You can see them in many areas of Tibet, especially when traveling from Lhasa to the Mount Everest region. Shugsheb Nunnery near Lhasa is also a good place to meet them.
There are many other birds that you can see in Tibet. Some of the most common birds include Saker Falcon, Chinese Rubythroat, Wallcreeper, Ibisbill, various types of ducks, and others.
The rare bird species are Przevalski’s Rosefinch or Pinktail, Tibetan Sandgrouse, Ground Tit, Snow Pigeon, Crested and White-browed Tit-warblers, and snowfinches.
THE BEST PLACES TO SEE BIRDS IN TIBET
While you can see different birds while traveling in Tibet, there are many areas where you not only have a higher chance of seeing them but also an opportunity to see sometimes thousands of birds at a time. Many of the birds congregate near water sources. You can often see birds on the lake shores and by the river banks. Another favorite location type is farmers’ fields, where birds can pick up leftover crops. Finally, some birds love to stay in wetlands, where they can forage on insects, frogs, snails, and other invertebrates.
Lugang Park in Lhasa
To see many of the bird species you don’t have to travel far. In fact, the easiest way to see some birds is to walk around the Potala Palace in Lhasa. Behind the Palace, there is a park with a small lake, where many birds love to swim. In summer, you can hire a catamaran or a paddleboat to ride on the lake. Tibetans sometimes liberate domestic birds, setting them free and letting them live in this park. Don’t be surprised to see chicken and roosters there.
Lalu Wetland Nature Preserve
Part of the Lalu wetland is located in the Northern part of Lhasa. With an area of 625 hectares, it is the largest city park and urban wetland in the world. Lalu wetland attracts many bird species, including black-necked cranes, bar-headed goose, brown-headed gull, storks, ducks, Tibetan snow finch, and others.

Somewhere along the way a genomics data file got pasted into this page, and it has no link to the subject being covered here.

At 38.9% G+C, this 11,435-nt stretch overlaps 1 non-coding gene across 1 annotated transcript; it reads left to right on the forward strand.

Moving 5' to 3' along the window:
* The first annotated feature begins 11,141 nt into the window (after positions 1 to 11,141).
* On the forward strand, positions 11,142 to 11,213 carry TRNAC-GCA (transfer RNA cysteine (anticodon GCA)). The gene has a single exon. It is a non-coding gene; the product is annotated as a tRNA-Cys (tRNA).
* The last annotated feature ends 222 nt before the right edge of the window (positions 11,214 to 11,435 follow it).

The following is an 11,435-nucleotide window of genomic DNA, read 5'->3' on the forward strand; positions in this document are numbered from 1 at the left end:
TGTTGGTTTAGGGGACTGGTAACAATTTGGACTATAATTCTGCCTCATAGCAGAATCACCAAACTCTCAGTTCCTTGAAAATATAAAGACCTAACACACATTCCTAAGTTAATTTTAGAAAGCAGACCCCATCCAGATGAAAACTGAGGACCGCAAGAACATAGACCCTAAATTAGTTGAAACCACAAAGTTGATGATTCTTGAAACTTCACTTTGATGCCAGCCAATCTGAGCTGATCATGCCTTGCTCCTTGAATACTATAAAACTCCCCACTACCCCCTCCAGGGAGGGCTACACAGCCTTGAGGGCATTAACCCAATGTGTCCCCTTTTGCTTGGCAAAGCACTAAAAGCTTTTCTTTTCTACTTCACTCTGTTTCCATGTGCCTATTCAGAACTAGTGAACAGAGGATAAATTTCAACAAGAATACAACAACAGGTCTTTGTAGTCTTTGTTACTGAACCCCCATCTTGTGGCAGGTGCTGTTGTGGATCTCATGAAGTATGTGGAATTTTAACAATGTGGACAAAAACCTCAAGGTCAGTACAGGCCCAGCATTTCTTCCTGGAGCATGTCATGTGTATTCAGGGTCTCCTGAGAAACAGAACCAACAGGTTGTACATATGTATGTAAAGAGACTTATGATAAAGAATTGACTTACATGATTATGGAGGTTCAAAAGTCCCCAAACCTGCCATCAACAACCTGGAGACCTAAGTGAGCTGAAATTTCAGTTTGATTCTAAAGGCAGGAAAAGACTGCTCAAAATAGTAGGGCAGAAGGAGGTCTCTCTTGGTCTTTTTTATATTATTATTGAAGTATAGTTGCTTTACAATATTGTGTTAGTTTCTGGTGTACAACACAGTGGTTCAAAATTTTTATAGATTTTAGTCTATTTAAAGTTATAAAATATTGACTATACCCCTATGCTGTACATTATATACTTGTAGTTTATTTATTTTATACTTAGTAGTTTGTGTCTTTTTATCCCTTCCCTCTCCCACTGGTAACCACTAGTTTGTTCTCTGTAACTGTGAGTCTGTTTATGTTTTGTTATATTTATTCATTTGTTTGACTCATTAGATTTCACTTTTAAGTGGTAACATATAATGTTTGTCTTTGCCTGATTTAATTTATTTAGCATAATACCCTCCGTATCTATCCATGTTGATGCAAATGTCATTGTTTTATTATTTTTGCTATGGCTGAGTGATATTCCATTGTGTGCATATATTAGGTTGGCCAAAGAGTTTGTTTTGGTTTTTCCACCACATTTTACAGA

Banks of Kyichu (Lhasa) and Yarlung Tsangpo (Brahmaputra) rivers
Valleys along the banks of great rivers become a welcoming home to thousands of birds, especially in winter. During summer, these valleys serve as farming grounds, where highland barley, wheat, and rapeseed are growing. Starting from October-November thousands of birds fly here from colder high-altitude areas to settle on these fields for the winter. During winter, they will pick up the leftover crops. The most incredible birds in Tibet – black-necked cranes chose these areas for their winter grounds. It is a spectacular sight to watch hundreds of these large birds.
Many of the birds love settling by the lakes, and Yamdrok lake is one of the greatest places for bird-watching. This freshwater lake about 100km from Lhasa attracts many waterfowls and migratory birds. Not surprisingly, there is even an island called the Bird Island, where at times you can see thousands of birds. The island is quite small, only about 8 square km, and rocky, nevertheless birds feel safe there. You can see bar-headed geese and brown-headed gulls there. They spend summer on the bird island, nesting and laying eggs. There are a total of 16 different islands on the Yamdrok lake, and they see about 150 different bird species. Other birds that you can see there include pheasants, black-necked cranes, tufted ducks, little egrets, and sea ducks(merganser).
The best time to see birds here is May-July when many birds are nesting, and October-November when you can see black-necked cranes.